A developing machine used, as a carrier, a magnetite carrier (electrical resistance 4.1108Ωcm) having a weight average particle size of 100 μm that was coated with a conductive agent contained silicone resin, a developer was prepared at a toner concentration of 3.0 wt %, a developing gap (distance between photoconductor and developing roll sleeve) was set to 0.8 mm by magnetic brush developing method, a photoconductor and a developing roll were moved in same direction, a peripheral speed ratio of both (developing roll/photoconductor) was about 3, whereby a image was produced in reversal.

A fixing machine had a heating roller in which an aluminum core metal was thinly covered with a tube made of a fluororesin (tetrafluoroethylene to perfluoroalkylvinyleter copolymer: PFA) (thickness 40 μm), with a heater lamp installed in the center, and a backup roller in which a silicon rubber layer (thickness 7 mm) having a rubber hardness of about 30 degrees was laid around the aluminum core metal, with the outermost layer covered with a PFA tube.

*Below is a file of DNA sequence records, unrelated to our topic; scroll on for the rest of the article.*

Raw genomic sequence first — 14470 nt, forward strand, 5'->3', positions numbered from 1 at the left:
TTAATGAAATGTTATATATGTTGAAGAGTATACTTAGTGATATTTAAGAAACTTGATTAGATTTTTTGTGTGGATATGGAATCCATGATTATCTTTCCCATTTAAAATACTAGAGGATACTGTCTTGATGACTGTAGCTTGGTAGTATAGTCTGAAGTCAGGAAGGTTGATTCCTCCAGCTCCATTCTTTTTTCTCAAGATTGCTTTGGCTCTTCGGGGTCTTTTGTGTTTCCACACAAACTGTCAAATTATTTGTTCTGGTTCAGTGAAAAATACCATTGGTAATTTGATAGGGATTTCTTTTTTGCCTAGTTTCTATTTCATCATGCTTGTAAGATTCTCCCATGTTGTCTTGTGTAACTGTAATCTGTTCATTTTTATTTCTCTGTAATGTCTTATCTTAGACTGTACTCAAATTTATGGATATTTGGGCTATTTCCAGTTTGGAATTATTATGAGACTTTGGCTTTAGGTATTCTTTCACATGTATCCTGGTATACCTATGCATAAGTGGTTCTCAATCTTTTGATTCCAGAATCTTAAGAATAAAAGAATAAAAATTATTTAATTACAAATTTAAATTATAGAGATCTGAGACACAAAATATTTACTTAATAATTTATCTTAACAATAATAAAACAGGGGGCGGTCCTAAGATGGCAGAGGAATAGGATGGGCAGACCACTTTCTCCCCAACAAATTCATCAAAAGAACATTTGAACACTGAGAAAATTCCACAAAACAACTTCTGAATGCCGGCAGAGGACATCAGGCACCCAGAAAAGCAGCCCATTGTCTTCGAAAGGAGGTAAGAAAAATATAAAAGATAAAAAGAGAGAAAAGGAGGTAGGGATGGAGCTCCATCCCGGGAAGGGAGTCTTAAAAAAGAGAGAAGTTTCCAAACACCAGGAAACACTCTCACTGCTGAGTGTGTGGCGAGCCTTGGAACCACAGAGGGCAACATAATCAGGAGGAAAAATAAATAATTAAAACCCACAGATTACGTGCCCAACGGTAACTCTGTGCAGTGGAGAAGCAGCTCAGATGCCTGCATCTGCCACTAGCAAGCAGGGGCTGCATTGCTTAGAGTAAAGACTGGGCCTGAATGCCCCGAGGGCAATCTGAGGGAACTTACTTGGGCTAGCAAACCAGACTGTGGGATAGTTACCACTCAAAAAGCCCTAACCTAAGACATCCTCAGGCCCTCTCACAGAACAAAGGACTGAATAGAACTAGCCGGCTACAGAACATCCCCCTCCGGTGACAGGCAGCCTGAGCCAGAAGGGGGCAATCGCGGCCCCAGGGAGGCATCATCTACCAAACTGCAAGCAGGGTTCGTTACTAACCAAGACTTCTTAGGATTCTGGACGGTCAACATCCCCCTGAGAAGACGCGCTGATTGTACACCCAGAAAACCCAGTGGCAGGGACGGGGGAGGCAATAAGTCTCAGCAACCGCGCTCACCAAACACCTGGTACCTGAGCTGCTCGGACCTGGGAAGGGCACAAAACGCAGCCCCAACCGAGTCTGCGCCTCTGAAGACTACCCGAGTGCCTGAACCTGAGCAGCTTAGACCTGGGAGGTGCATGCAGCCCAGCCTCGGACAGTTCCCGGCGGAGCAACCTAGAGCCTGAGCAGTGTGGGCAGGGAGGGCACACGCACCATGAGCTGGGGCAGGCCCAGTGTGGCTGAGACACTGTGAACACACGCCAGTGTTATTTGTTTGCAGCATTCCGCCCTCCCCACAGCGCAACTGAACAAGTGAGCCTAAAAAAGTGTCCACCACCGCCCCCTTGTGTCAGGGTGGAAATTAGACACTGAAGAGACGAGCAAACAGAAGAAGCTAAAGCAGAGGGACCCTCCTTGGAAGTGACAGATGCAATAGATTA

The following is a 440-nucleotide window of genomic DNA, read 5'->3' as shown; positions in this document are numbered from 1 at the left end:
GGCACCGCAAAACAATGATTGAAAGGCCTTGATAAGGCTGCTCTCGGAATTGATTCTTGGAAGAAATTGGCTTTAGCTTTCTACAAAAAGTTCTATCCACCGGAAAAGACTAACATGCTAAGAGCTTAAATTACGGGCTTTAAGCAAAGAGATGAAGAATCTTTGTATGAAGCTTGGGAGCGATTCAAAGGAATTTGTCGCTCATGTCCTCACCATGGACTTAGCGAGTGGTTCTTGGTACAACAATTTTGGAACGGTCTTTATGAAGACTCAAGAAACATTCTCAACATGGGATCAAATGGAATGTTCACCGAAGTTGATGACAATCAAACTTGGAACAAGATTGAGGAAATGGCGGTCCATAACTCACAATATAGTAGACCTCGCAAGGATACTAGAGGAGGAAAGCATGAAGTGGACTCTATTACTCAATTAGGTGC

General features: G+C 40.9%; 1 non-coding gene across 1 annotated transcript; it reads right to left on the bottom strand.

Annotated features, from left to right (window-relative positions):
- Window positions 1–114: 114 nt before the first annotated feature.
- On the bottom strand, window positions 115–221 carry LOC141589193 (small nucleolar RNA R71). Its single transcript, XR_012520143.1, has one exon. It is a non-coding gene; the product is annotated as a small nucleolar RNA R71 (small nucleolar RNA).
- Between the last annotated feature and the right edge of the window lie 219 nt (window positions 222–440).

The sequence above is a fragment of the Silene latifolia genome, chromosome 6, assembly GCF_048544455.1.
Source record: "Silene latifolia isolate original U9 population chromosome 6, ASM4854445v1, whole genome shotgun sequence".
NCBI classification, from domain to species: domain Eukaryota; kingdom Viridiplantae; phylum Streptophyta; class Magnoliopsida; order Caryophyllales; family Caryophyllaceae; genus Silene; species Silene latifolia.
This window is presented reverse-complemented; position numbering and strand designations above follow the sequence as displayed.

A fixing condition were such that process speed was 26.7 cm/sec, outer diameter of the heating roller and the backup roller was 60 mm, pressing load was 50 kgf, width of a contact region (nip) between both was about 7 mm, and the control temperature of the heating roller was 175 C. A cleaner of Nomex paper winding type impregnated a silicone oil was installed on the heating roller.

The toner was placed in a metallic dish, and left away at 50 C. for 24 hours in a desiccator where humidity was controlled at 65% RH by a humidity conditioning agent, whereby the degree of toner coagulation was evaluated visually. As a result, the toner caused no apparent coagulation, and had excellent preservation stability.